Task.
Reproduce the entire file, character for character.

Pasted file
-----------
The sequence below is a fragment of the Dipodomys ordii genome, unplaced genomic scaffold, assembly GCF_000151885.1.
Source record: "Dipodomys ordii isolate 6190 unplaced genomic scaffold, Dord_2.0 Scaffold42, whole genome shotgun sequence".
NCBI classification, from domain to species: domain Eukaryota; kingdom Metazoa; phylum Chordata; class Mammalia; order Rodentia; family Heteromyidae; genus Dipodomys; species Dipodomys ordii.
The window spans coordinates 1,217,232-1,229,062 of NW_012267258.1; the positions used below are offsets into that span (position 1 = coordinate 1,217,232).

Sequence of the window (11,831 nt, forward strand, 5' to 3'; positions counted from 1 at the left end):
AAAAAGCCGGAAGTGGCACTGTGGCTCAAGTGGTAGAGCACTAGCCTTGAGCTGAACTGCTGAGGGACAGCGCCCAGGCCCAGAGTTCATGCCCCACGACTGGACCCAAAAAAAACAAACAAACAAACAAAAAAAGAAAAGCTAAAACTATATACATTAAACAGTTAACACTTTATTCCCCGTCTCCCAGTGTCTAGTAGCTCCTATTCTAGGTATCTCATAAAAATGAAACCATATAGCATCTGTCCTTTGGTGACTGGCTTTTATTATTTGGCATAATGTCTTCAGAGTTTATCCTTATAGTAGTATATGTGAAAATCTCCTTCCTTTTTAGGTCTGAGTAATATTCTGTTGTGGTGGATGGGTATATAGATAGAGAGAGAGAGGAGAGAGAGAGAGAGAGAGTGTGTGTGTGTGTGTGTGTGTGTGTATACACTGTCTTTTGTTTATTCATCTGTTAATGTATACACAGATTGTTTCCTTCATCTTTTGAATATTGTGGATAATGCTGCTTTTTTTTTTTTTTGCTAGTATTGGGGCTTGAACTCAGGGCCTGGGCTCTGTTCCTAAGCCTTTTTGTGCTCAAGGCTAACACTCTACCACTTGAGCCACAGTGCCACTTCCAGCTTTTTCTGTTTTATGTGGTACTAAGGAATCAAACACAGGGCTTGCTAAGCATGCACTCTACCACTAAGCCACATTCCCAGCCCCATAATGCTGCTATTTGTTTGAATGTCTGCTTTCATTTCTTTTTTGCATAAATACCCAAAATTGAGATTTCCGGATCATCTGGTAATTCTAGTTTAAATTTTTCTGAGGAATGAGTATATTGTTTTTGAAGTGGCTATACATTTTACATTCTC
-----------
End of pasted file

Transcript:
The sequence below is a fragment of the Dipodomys ordii genome, unplaced genomic scaffold, assembly GCF_000151885.1.
Source record: "Dipodomys ordii isolate 6190 unplaced genomic scaffold, Dord_2.0 Scaffold42, whole genome shotgun sequence".
NCBI classification, from domain to species: domain Eukaryota; kingdom Metazoa; phylum Chordata; class Mammalia; order Rodentia; family Heteromyidae; genus Dipodomys; species Dipodomys ordii.
The window spans coordinates 1,217,232-1,229,062 of NW_012267258.1; the positions used below are offsets into that span (position 1 = coordinate 1,217,232).

Sequence of the window (11,831 nt, forward strand, 5' to 3'; positions counted from 1 at the left end):
AAAAAGCCGGAAGTGGCACTGTGGCTCAAGTGGTAGAGCACTAGCCTTGAGCTGAACTGCTGAGGGACAGCGCCCAGGCCCAGAGTTCATGCCCCACGACTGGACCCAAAAAAAACAAACAAACAAACAAAAAAAGAAAAGCTAAAACTATATACATTAAACAGTTAACACTTTATTCCCCGTCTCCCAGTGTCTAGTAGCTCCTATTCTAGGTATCTCATAAAAATGAAACCATATAGCATCTGTCCTTTGGTGACTGGCTTTTATTATTTGGCATAATGTCTTCAGAGTTTATCCTTATAGTAGTATATGTGAAAATCTCCTTCCTTTTTAGGTCTGAGTAATATTCTGTTGTGGTGGATGGGTATATAGATAGAGAGAGAGAGGAGAGAGAGAGAGAGAGAGTGTGTGTGTGTGTGTGTGTGTGTGTATACACTGTCTTTTGTTTATTCATCTGTTAATGTATACACAGATTGTTTCCTTCATCTTTTGAATATTGTGGATAATGCTGCTTTTTTTTTTTTTTGCTAGTATTGGGGCTTGAACTCAGGGCCTGGGCTCTGTTCCTAAGCCTTTTTGTGCTCAAGGCTAACACTCTACCACTTGAGCCACAGTGCCACTTCCAGCTTTTTCTGTTTTATGTGGTACTAAGGAATCAAACACAGGGCTTGCTAAGCATGCACTCTACCACTAAGCCACATTCCCAGCCCCATAATGCTGCTATTTGTTTGAATGTCTGCTTTCATTTCTTTTTTGCATAAATACCCAAAATTGAGATTTCCGGATCATCTGGTAATTCTAGTTTAAATTTTTCTGAGGAATGAGTATATTGTTTTTGAAGTGGCTATACATTTTACATTCTC